Principles of Asset Allocation . Importance of Asset Allocation. Security Selection 5%. Asset Allocation 91%. Market Timing 2%. Other Factors 2%. Based on academic research conducted by Brinson, Beebower and Singer (Financial Analysts Journal,1986 and 1991).
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Importance of Asset Allocation Security Selection 5% Asset Allocation 91% Market Timing 2% Other Factors 2% Based on academic research conducted by Brinson, Beebower and Singer (Financial Analysts Journal,1986 and 1991).
Three Components in Determining Allocation of Assets Component #1 Asset Class Rates of Return
Asset Class Relationships SpecialtyStocks SpecialtyStocks Commodities Commodities Small Cap Stock Small Cap Stock Mid Cap Stock Mid Cap Stock Volatility Foreign Stock Foreign Stock Specialty Bonds Specialty Bonds Foreign Bonds Foreign Bonds Large Cap Stock Large Cap Stock Real Estate Real Estate Corporate Bonds Corporate Bonds Government Bonds Government Bonds This is designed to show general long-term relationships, as opposed to specific results. Actual volatility achieved will likely vary.
Cumulative Long-term Returns (80+ Years) Based on cumulative index total returns 1926-2011. Source: Ibbotson Associates, U.S. Bureau of Labor Statistics.
Short-Term (1-Year) Returns (%) Based on single year index total returns. Source: Ibbotson Associates, Morningstar.
Three Components in Determining Allocation of Assets Component #2 Asset Class Volatility (“Standard Deviation”)
Distribution of Returns by Asset Class Histograms show frequency distributions of returns by range, based on index annual returns 1926-2011. Source: Ibbotson Associates, Morningstar.
Reduction of Risk Over Time One Year Holding Period Five Year Holding Period Ten Year Holding Period Twenty Year Holding Period Ranges show historic highest and lowest return achieved based on index rolling return periods 1926-2011. Source: Ibbotson Associates, Morningstar.
Three Components in Determining Allocation of Assets Component #3 Relative Volatility of the Asset Classes (“Correlation”)
Correlations Positive Correlation Negative Correlation Correlation refers to how closely the returns of two distinct assets move relative to each other. Positive correlation implies a strong linear relationship, while negative correlation signifies weak one.
Correlations of Asset Classes Long-term correlations calculated based on annual index returns (1972-2011). Source: Ibbotson Associates, Morningstar.
Putting It All Together Minimize volatility by combining different classes of assets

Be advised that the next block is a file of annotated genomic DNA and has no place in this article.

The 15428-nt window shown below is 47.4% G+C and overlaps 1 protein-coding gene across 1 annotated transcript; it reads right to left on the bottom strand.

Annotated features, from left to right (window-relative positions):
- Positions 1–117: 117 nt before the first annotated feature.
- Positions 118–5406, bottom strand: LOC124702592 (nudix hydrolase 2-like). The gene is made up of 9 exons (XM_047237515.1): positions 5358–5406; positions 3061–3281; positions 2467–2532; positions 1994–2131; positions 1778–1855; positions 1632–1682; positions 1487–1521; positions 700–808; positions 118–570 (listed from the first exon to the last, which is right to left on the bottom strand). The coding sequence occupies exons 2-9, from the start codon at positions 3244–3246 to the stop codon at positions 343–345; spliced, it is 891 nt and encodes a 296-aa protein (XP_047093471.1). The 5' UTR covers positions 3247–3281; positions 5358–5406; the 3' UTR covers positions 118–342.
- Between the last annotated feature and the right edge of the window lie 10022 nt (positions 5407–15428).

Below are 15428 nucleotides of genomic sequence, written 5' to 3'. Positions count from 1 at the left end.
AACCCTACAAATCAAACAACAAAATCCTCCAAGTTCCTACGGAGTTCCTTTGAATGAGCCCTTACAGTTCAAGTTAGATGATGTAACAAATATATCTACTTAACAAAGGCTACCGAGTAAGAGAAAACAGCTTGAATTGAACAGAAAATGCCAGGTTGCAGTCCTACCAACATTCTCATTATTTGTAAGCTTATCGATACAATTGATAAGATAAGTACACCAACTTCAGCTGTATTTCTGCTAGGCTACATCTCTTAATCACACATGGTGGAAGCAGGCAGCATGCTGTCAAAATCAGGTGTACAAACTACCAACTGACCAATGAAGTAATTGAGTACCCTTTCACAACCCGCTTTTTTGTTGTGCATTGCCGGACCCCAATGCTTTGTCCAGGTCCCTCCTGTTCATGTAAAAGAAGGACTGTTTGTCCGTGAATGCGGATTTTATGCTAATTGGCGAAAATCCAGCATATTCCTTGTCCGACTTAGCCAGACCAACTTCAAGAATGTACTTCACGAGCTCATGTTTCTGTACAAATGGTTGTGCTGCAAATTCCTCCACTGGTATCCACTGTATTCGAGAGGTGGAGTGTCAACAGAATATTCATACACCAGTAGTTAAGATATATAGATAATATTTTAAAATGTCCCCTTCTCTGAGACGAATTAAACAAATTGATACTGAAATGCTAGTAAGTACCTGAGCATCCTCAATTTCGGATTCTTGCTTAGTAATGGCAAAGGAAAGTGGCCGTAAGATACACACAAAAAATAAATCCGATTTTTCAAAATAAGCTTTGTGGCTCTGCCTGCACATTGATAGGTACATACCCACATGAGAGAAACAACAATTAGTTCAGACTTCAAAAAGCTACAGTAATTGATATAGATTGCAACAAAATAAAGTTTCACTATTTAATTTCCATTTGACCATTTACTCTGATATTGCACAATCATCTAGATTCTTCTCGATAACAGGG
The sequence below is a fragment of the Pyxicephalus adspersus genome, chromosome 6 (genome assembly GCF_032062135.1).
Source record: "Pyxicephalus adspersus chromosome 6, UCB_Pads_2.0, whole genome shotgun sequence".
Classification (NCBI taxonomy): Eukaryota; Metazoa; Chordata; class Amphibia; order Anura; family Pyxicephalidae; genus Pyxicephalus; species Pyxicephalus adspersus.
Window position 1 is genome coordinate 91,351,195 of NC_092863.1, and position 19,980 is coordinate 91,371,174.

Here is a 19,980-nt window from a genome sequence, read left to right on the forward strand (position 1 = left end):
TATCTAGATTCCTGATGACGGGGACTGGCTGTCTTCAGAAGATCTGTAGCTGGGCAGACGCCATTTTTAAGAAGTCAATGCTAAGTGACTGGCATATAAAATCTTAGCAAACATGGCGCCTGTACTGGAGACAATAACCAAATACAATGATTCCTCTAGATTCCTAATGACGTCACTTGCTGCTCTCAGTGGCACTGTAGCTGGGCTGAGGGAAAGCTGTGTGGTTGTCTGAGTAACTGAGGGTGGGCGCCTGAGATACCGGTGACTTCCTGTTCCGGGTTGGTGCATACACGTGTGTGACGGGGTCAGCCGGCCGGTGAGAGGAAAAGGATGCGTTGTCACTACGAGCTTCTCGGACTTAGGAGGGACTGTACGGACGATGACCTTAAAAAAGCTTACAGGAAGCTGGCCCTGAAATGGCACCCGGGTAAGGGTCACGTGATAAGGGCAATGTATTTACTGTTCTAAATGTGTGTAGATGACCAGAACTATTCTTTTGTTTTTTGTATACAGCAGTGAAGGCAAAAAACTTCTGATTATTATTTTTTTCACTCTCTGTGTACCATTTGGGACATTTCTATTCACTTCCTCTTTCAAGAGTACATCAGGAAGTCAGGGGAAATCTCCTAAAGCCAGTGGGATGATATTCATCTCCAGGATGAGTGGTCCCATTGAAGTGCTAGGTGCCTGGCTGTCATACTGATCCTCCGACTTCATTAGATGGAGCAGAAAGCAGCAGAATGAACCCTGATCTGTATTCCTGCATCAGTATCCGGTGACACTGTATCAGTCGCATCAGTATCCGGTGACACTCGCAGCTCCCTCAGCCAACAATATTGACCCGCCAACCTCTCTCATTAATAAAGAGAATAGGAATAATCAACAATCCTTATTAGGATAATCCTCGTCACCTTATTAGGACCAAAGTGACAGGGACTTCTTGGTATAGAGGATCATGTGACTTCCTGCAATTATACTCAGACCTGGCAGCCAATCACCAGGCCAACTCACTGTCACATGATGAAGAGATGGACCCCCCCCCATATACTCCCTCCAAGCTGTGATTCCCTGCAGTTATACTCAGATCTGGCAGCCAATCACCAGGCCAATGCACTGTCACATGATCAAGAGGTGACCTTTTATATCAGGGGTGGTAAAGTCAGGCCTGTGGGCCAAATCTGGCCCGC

Diversifying Risk 100% Stocks 50% Stocks / 50% Bonds 75% Stocks / 25% Bonds 25% Stocks / 75% Bonds Return 100% Bonds Risk Based on long-term index total returns and standard deviations (1926-2011). Source: Ibbotson Associates, Morningstar.
Diversifying Risk Addition of Real Estate and Commodities Return Stocks and Bonds Risk Based on long-term index total returns and standard deviations (1972-2011). Source: Ibbotson Associates, Morningstar.
Disclosures Indexes used in analysis: Stocks (broad asset class): Standard & Poor’s 500 Composite Index (1926-2011)Bonds (broad asset class): Ibbotson Long-Term U.S. Government Bond Series (1926-1985), Barclays Capital U.S. Aggregate (1986-2011) Long-Term Government Bonds: Ibbotson Long-Term U.S. Government Bond Series (1926-2011) Long-Term Corporate Bonds: Ibbotson Long-Term U.S. Corporate Bond Series (1926-2011) Large Cap Stocks: Standard & Poor’s 500 Composite Index (1926-2011) Small Cap Stocks: Ibbotson Small Company Return Series/CRSP Deciles 6-10 (1926-2011) International Stocks: Morgan Stanley Capital International – Europe, Australia & Far East Index (1972-2011) International Bonds: Citi/Salomon Non-Dollar World Government Bond Index (1985-2011)Real Estate: National Association of Real Estate Investment Trusts – Equity REIT Index (1972-2011)Commodities: S&P/Goldman Sachs Commodities Index (1972-2011) Inflation: Consumer Price Index for Urban Consumers (CPI-U) (1926-2011) On the efficient frontier slides: ‘Return’ represents average annualized total returns of different combinations of market indexes (on the vertical axis). These consist of monthly total returns that are chained geometrically, and include both price appreciation and dividends. ‘Risk’ is represented by annualized standard deviation of monthly returns of combined market index portfolios (and are displayed on the horizontal axis). Index performance is provided as a benchmark but is not illustrative of any particular investment. An investment cannot be made in an index. Market indexes do not include expenses, which are deducted from fund returns. The performance data shown represents past performance, which is not a guarantee of future results. Investment returns and principal value will fluctuate, so that investors' shares, when sold, may be worth more or less than their original cost.